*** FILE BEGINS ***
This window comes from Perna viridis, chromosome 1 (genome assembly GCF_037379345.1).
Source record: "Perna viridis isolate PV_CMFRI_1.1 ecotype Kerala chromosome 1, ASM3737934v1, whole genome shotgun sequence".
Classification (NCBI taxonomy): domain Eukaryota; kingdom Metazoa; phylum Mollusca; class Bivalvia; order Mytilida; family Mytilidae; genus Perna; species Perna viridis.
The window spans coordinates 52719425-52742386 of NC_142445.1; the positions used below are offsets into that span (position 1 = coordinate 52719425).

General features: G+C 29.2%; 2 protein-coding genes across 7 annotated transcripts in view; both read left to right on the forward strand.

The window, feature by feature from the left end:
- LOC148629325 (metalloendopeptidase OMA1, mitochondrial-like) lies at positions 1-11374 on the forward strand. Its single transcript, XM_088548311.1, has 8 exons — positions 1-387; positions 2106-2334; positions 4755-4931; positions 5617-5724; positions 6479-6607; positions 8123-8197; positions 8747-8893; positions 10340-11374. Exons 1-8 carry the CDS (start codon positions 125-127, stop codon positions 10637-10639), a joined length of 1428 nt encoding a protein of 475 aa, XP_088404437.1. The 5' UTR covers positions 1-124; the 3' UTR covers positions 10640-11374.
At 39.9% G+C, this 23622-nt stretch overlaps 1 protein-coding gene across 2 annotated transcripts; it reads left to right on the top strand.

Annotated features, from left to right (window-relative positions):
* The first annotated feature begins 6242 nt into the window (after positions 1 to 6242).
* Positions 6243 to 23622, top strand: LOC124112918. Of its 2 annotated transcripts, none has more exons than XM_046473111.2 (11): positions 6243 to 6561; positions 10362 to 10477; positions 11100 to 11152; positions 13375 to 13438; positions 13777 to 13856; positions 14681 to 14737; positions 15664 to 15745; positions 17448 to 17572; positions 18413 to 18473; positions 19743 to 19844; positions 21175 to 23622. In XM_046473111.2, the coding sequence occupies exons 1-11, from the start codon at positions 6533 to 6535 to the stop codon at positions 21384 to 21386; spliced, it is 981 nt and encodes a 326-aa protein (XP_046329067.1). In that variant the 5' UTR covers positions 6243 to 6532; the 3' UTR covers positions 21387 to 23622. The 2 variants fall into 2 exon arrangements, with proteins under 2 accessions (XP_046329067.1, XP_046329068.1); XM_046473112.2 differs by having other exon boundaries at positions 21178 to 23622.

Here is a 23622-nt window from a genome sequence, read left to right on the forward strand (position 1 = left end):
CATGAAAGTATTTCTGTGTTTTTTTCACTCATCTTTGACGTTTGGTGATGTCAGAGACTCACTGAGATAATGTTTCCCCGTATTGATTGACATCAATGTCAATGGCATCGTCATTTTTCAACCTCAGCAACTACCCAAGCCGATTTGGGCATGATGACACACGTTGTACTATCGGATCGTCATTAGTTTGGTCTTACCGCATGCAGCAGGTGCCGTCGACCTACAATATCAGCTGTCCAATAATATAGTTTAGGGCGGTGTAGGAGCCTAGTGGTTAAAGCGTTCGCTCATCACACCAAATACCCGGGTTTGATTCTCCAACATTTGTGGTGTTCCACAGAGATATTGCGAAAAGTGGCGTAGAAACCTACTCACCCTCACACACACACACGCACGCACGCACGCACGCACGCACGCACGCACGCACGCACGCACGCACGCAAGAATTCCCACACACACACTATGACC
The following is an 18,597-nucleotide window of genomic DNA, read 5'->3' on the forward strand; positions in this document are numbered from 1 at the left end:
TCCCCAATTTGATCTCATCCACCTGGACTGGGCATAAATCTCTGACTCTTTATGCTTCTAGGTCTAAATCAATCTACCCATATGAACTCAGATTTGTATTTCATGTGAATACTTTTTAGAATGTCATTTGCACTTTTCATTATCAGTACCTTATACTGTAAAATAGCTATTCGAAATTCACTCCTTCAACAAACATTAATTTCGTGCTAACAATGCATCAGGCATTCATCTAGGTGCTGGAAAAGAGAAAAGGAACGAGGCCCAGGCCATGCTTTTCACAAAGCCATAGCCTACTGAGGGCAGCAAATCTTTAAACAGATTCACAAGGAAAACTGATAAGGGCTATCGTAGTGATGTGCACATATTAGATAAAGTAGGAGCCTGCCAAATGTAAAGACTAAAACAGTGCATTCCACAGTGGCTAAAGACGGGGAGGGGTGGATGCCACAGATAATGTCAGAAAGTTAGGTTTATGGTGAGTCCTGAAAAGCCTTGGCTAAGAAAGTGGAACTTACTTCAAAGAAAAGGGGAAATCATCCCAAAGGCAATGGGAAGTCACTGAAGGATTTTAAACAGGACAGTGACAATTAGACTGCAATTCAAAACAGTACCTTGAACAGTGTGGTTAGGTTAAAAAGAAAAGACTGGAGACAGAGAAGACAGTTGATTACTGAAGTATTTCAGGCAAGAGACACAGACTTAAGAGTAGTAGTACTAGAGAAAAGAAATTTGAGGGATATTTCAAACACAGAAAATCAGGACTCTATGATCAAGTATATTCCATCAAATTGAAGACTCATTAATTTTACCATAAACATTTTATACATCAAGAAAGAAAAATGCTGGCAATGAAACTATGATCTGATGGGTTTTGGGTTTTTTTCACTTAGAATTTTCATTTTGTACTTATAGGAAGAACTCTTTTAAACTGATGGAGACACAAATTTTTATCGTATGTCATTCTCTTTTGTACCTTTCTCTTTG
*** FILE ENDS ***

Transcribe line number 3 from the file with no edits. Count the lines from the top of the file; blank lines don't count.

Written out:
Classification (NCBI taxonomy): domain Eukaryota; kingdom Metazoa; phylum Mollusca; class Bivalvia; order Mytilida; family Mytilidae; genus Perna; species Perna viridis.